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Govind Menon

Professor of Applied Mathematics
Room 104, 182 George Street
Phone: +1 401 863 3793

Ph.D, Brown University, 2001

I work on dynamical systems and partial differential equations arising in fluid mechanics, materials science and physical chemistry. My recent has been on scaling laws that appear in many guises in these areas. Our goal is to rigorously pin down these deceptively simple laws with methods from analysis and probability theory.


My formal education is in applied mathematics (Ph.D, Brown University, 2001), theoretical and applied mechanics (MS, Cornell University, 1996), and mechanical engineering (B.Tech, IIT Kharagpur, 1994). This was followed by temporary appointments at the Max Planck Institute for Mathematics in the Sciences, Leipzig (2000-2001), and the University of Wisconsin, Madison (Van Vleck Assistant Professor, 2001-2004). I returned to Brown as an Assistant Professor in July, 2004. I have also spent short stints at the University of Bonn, the University of Crete, and the IMA at the University of Minnesota.


The ideas of scaling and self-similarity are central organizing principles in applied mathematics and condensed matter physics. Famous examples are the central limit theorem in probability, the Kolmogorov spectrum in fully developed turbulence, coarsening of domains in the spinodal decomposition of alloys and polymer melts, and the roughening of growing interfaces. Yet, these apparently simple`laws' can defy rigorous understanding, and are often macroscopic manifestations of deeper microscopic mechanisms. My goal is a rigorous understanding of `dynamic scaling laws' in a few carefully chosen examples in fluid mechanics, materials science and physical chemistry. The emphasis is on applied analysis-- to prove theorems (motivated by experiments and numerics) that explain scaling behavior universality.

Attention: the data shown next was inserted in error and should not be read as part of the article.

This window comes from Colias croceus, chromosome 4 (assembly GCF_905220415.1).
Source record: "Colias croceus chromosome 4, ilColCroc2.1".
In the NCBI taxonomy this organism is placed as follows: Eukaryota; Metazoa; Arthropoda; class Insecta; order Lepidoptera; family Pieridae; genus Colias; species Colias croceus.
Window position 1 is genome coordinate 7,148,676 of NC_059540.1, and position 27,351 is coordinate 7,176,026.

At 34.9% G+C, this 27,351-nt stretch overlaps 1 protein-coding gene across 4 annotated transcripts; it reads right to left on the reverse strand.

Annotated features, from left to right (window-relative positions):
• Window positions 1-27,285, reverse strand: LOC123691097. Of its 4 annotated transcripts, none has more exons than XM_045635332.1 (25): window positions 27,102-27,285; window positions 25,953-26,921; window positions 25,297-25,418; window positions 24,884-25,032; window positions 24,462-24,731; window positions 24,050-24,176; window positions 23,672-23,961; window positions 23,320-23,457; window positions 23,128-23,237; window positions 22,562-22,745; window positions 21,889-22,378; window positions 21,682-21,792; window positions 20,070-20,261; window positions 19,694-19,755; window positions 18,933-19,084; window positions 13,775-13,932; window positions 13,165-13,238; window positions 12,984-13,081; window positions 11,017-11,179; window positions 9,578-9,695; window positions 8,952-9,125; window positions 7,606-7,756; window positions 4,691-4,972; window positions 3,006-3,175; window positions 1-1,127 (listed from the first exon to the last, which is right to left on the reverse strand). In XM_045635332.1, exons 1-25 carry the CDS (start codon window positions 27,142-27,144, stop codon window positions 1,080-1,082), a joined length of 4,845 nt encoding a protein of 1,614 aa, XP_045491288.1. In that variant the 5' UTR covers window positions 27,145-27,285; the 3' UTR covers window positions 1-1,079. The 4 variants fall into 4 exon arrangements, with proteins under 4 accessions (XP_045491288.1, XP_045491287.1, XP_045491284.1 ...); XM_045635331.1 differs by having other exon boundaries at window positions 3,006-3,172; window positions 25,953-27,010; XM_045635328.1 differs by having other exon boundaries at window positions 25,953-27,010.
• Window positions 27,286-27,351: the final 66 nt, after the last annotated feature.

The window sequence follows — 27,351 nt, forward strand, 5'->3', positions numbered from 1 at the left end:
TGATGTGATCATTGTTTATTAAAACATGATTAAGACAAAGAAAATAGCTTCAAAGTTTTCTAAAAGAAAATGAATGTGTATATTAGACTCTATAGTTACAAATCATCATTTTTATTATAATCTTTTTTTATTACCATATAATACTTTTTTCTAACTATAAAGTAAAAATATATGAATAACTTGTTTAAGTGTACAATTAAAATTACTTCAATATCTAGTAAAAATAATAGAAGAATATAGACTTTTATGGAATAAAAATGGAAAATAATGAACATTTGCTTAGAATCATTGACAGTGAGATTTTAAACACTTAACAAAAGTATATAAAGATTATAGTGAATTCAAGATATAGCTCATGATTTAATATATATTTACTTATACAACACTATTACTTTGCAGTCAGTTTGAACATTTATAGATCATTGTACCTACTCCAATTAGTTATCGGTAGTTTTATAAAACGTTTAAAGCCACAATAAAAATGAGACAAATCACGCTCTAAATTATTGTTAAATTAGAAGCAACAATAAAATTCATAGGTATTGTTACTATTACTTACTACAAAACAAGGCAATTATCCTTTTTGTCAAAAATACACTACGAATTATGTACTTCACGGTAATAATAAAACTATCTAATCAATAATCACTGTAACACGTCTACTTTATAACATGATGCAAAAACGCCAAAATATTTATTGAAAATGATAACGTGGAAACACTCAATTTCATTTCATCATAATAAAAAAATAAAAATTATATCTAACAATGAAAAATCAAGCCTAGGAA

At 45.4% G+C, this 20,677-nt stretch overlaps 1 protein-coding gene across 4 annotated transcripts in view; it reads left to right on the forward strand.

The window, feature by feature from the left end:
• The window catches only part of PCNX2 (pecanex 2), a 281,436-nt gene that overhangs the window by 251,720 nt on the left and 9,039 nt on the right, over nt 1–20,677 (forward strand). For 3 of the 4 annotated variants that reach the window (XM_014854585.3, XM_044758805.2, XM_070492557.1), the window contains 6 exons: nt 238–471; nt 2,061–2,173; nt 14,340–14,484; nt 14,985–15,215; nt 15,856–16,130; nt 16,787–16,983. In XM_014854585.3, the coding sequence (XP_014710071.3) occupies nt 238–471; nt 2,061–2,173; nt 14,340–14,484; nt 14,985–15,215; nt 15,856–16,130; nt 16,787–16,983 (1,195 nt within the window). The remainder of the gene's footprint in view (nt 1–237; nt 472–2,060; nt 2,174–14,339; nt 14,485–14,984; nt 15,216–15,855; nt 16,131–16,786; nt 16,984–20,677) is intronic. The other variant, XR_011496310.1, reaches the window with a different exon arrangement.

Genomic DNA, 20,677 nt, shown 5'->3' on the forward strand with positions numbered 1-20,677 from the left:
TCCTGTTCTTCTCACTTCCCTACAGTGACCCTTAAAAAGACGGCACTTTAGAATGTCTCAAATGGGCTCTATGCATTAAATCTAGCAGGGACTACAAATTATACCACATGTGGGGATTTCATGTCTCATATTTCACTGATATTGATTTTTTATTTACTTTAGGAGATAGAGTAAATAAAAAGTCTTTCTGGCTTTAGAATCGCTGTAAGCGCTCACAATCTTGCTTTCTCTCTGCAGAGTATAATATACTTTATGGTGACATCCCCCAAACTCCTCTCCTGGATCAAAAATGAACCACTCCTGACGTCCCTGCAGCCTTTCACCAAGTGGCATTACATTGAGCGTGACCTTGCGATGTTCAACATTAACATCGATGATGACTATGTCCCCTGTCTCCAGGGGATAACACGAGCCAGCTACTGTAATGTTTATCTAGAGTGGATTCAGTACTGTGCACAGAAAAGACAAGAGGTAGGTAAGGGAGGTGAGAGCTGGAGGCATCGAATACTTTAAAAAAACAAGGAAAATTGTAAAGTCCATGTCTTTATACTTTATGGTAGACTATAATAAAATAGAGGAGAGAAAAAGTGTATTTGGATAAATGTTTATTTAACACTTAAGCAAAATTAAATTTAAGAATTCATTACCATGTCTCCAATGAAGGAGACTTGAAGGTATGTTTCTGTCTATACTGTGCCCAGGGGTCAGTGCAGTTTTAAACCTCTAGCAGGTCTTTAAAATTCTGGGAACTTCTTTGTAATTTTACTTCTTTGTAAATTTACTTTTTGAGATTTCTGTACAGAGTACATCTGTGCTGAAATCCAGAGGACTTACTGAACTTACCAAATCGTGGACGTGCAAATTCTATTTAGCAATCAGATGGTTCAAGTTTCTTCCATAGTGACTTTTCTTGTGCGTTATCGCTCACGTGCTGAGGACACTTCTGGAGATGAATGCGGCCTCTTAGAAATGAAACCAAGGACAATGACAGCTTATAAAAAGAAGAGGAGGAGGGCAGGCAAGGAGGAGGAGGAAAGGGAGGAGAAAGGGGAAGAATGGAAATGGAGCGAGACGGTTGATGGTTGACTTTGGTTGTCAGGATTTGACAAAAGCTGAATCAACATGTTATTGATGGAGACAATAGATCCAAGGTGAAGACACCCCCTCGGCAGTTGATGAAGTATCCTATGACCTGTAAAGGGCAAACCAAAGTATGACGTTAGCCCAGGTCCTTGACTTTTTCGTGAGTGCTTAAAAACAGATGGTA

My work in the past five years was focused on two projects: (a) the long time behavior of free surface instabilities (for example, the Rayleigh-Taylor instability observed at the launch of a rocket, or in the supernova in the Crab Nebula), (b) models of coalescence, describing for instance the formation of smoke, dust and haze. A striking result has been the discovery of the fundamental utility of classical methods in probability for the description of such scaling dynamical systems. This has led to a basic framework that underlies a class of apparently unrelated problems. Current work is focused on rigorous models of turbulence and free boundary problems in fluid mechanics, models of domain coarsening in materials science, and models of conformation changes in polymer chemistry.


Clay Mathematics Institute Emissary, Aug. 2000,
Stella Dafermos Prize, Brown University, May 2000,
Wonderlic Fellowship, Brown University, 1998-1999
NSF Career Award, 2008


American Mathematical Society (AMS)
Society for Industrial and Applied Mathematics (SIAM)


Ordinary and Partial Differential Equations, Methods of Applied Mathematics.

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